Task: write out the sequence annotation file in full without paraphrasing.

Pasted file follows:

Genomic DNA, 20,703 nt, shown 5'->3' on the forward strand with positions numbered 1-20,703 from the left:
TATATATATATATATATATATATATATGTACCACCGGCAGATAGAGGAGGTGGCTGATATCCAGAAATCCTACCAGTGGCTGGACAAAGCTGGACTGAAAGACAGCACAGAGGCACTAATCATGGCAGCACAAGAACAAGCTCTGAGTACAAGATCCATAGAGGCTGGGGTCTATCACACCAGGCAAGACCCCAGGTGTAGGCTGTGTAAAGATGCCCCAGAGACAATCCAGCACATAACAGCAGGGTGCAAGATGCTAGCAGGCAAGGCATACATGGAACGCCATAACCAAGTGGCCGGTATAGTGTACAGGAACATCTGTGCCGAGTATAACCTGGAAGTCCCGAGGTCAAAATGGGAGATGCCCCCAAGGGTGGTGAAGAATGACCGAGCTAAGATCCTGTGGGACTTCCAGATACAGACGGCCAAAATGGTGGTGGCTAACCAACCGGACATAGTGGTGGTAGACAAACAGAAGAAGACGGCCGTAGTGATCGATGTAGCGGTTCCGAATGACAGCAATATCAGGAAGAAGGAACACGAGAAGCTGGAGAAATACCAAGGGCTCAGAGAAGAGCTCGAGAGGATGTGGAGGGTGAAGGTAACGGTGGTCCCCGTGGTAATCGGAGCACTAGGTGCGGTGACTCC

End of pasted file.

Genomic DNA, 20,703 nt, shown 5'->3' on the forward strand with positions numbered 1-20,703 from the left:
TATATATATATATATATATATATATATGTACCACCGGCAGATAGAGGAGGTGGCTGATATCCAGAAATCCTACCAGTGGCTGGACAAAGCTGGACTGAAAGACAGCACAGAGGCACTAATCATGGCAGCACAAGAACAAGCTCTGAGTACAAGATCCATAGAGGCTGGGGTCTATCACACCAGGCAAGACCCCAGGTGTAGGCTGTGTAAAGATGCCCCAGAGACAATCCAGCACATAACAGCAGGGTGCAAGATGCTAGCAGGCAAGGCATACATGGAACGCCATAACCAAGTGGCCGGTATAGTGTACAGGAACATCTGTGCCGAGTATAACCTGGAAGTCCCGAGGTCAAAATGGGAGATGCCCCCAAGGGTGGTGAAGAATGACCGAGCTAAGATCCTGTGGGACTTCCAGATACAGACGGCCAAAATGGTGGTGGCTAACCAACCGGACATAGTGGTGGTAGACAAACAGAAGAAGACGGCCGTAGTGATCGATGTAGCGGTTCCGAATGACAGCAATATCAGGAAGAAGGAACACGAGAAGCTGGAGAAATACCAAGGGCTCAGAGAAGAGCTCGAGAGGATGTGGAGGGTGAAGGTAACGGTGGTCCCCGTGGTAATCGGAGCACTAGGTGCGGTGACTCC